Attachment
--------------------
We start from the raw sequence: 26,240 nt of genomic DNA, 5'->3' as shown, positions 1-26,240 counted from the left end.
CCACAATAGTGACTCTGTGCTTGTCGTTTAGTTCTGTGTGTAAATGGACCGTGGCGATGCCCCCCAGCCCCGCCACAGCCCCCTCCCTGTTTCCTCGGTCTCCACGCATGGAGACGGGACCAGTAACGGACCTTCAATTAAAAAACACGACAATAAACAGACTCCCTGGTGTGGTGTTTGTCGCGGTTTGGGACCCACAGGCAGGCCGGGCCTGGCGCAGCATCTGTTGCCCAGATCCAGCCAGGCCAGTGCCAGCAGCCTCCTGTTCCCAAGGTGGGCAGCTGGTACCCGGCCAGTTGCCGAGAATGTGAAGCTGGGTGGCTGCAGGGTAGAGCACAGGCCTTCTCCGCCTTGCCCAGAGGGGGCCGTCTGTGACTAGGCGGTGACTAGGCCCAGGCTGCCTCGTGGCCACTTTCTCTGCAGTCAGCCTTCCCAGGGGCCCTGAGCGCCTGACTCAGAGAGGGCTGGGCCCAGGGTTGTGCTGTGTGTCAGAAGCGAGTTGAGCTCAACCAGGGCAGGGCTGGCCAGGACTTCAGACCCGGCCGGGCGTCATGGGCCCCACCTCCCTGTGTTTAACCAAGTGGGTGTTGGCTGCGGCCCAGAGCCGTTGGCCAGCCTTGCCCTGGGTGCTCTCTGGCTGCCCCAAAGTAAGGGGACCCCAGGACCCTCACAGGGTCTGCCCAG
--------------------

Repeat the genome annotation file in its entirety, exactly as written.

We start from the raw sequence: 26,240 nt of genomic DNA, 5'->3' as shown, positions 1-26,240 counted from the left end.
CCACAATAGTGACTCTGTGCTTGTCGTTTAGTTCTGTGTGTAAATGGACCGTGGCGATGCCCCCCAGCCCCGCCACAGCCCCCTCCCTGTTTCCTCGGTCTCCACGCATGGAGACGGGACCAGTAACGGACCTTCAATTAAAAAACACGACAATAAACAGACTCCCTGGTGTGGTGTTTGTCGCGGTTTGGGACCCACAGGCAGGCCGGGCCTGGCGCAGCATCTGTTGCCCAGATCCAGCCAGGCCAGTGCCAGCAGCCTCCTGTTCCCAAGGTGGGCAGCTGGTACCCGGCCAGTTGCCGAGAATGTGAAGCTGGGTGGCTGCAGGGTAGAGCACAGGCCTTCTCCGCCTTGCCCAGAGGGGGCCGTCTGTGACTAGGCGGTGACTAGGCCCAGGCTGCCTCGTGGCCACTTTCTCTGCAGTCAGCCTTCCCAGGGGCCCTGAGCGCCTGACTCAGAGAGGGCTGGGCCCAGGGTTGTGCTGTGTGTCAGAAGCGAGTTGAGCTCAACCAGGGCAGGGCTGGCCAGGACTTCAGACCCGGCCGGGCGTCATGGGCCCCACCTCCCTGTGTTTAACCAAGTGGGTGTTGGCTGCGGCCCAGAGCCGTTGGCCAGCCTTGCCCTGGGTGCTCTCTGGCTGCCCCAAAGTAAGGGGACCCCAGGACCCTCACAGGGTCTGCCCAG